Desecrating a burial site isn't such a good idea in "The Gravedancers," a modestly budgeted yet effects-heavy horror opus. Pic isn't sure just how seriously it means to be taken, with unintentional laughs in the straight-faced early going before over-the-top content pushes it toward the comedy-horror terrain of the "Evil Dead" series.
Desecrating a burial site isn’t such a good idea in “The Gravedancers,” a modestly budgeted yet effects-heavy horror opus. While less tongue-in-cheek than helmer Mike Mendez’s prior “The Convent,” pic isn’t sure just how seriously it means to be taken, with unintentional laughs in the straight-faced early going before over-the-top content pushes it toward the comedy-horror terrain of the “Evil Dead” series and Peter Jackson’s “The Frighteners.” New effort is uneven and over-reminiscent of prior fantasy faves, but it’s also flashy and entertaining enough to win favor from the genre faithful. In most territories, home formats will serve better than theatrical.
Reunited at the funeral of their friend Devin, Harris (Dominic Purcell), Kira (Josie Maran) and Sid (Marcus Thomas) haven’t seen each other very much since they comprised a tight collegiate quartet over a decade ago. The drifting-apart is resented by stubbornly immature Sid, while sex bomb Kira still carries a torch for ex-b.f. Harris. That last is not lost on Harris’ wife Allison (Clare Kramer).
After the funeral, Sid guilt-trips Harris and Kira into partying for old times’ sake, as Devin presumably would have wanted them to. Trio ends up drunk at the cemetery, where a curious bereavement card left on their pal’s tombstone invites them to celebrate life by dancing on the graves of the dead. Rather incredibly, they do.
Several sober days later, Harris and Allison start experiencing poltergeist-y disturbances. Allison is sure it’s Kira. But when they pay an accusatory visit, they find Kira cowering and badly beaten, claiming she was assaulted by an unknown spirit.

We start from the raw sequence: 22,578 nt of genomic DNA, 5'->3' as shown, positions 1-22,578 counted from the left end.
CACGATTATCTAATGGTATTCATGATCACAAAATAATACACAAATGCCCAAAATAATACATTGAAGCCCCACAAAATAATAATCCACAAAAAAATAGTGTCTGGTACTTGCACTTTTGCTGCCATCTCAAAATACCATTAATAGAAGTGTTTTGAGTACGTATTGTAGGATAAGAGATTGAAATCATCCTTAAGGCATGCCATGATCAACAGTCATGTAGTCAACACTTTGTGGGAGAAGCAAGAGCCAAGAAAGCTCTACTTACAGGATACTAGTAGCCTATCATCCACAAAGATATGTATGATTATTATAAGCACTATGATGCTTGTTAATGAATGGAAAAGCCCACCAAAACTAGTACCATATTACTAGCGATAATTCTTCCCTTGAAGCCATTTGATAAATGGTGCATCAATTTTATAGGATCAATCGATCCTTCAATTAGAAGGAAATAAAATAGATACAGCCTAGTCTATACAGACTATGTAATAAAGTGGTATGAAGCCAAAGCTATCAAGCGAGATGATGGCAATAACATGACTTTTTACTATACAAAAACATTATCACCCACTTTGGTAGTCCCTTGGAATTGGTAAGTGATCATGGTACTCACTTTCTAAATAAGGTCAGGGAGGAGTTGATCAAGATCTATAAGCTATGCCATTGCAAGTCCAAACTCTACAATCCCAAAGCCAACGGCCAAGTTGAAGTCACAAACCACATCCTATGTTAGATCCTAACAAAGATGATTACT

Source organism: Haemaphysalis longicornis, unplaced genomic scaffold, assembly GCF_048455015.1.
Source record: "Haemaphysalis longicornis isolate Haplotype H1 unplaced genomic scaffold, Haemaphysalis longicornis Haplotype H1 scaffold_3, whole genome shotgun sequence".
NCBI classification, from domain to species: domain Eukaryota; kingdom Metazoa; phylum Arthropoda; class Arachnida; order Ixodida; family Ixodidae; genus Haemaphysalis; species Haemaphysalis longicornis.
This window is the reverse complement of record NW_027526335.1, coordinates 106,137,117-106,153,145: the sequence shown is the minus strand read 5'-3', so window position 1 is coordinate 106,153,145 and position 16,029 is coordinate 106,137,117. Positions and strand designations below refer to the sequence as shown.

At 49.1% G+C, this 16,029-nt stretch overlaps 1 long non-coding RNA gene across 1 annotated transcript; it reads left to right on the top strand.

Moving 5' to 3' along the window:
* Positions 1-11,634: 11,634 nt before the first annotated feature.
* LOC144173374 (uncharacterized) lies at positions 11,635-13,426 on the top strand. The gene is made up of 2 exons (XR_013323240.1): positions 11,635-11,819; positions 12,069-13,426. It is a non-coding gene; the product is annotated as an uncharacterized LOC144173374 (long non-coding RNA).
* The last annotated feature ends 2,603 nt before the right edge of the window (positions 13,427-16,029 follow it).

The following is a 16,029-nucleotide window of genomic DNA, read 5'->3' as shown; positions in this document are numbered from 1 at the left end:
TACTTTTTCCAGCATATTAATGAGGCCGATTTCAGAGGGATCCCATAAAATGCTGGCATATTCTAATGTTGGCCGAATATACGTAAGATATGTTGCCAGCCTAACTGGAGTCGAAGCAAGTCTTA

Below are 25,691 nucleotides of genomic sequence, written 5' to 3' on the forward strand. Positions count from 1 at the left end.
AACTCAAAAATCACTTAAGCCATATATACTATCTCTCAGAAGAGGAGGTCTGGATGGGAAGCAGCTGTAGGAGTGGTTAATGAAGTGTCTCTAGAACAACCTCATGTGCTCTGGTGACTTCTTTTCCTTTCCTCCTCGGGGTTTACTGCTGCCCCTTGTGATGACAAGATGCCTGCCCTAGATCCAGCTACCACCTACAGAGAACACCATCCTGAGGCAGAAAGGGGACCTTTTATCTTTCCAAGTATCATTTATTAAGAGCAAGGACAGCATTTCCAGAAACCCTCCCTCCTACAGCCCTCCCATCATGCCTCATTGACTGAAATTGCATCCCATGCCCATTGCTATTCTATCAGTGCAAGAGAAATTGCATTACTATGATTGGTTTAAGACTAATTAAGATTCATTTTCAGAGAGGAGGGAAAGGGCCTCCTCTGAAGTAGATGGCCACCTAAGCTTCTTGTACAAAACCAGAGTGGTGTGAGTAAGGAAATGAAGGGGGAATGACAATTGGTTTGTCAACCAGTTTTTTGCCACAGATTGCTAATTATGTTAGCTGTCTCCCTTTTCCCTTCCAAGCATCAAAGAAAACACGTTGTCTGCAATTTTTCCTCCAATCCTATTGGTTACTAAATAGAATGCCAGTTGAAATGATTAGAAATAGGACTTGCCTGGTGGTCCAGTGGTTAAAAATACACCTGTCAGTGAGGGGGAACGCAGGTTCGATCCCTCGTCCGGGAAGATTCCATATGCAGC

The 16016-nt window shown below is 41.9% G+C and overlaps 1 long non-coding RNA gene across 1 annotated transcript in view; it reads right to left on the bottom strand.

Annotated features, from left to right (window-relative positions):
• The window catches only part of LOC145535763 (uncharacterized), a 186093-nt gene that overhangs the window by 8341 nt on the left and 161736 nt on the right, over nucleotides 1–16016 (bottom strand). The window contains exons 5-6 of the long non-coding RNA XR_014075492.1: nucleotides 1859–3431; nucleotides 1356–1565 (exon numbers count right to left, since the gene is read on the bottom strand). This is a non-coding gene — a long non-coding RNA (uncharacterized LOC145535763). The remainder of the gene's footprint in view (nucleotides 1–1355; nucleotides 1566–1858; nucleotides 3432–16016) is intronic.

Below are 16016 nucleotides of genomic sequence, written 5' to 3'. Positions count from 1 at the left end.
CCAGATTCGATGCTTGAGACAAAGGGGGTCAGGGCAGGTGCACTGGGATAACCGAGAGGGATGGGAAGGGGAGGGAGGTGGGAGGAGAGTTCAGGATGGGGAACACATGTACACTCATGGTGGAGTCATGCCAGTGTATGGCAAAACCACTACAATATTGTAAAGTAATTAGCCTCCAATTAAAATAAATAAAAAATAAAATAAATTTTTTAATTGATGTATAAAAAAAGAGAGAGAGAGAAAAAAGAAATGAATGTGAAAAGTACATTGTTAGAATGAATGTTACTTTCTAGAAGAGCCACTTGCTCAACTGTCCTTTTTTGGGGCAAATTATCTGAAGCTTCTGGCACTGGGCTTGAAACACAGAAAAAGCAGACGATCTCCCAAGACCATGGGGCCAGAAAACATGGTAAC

After checking her into the hospital, the couple discovers Sid’s apartment staked out by paranormal researchers Vincent (Tcheky Karyo) and Frances (Megahn Perry), and they all witness an invisible being’s flaming footprints.
The spook-detecting pros theorize that the gravedancing awoke hostile dead spirits which now will terrorize the dancers with increasing strength each night for one full lunar cycle. Eventually the friends move into the paranormal research institute (conveniently housed in a creepy old mansion) to wait out the worst.
Last reels are a haunted-house nightmare in line with recent remakes of “The Haunting” and “House on Haunted Hill,” offering a similar f/x-dependent thrill-ride despite limited (if resourceful) production means.
Mendez handles action and jolts handily enough to make these frantic fantastical sequences enjoyable. But they don’t mesh very smoothly with the earlier reels’ feeble attempts at psychological realism, sabotaged largely by dialogue the thesps can’t salvage.And the resurrected dead, when eventually seen, aren’t very frightening.
Perfs are OK, though thick-necked Purcell (from TV skein “Prison Break”) comes off a tad stolid. He can hardly be blamed for failing to convince under the circumstances, however.
This spookshow should have embraced its eventual over-the-topness rather than trying for naturalism. A vivid prologue in which a terrified woman is killed by an unseen force — nastier than anything that follows — never gets connected to the subsequent central narrative.
Running a wide gamut from puppeteering and animatronics to digital compositing and green-screen, f/x work is as busy as it is diverting. Other design/tech contribs are sharp.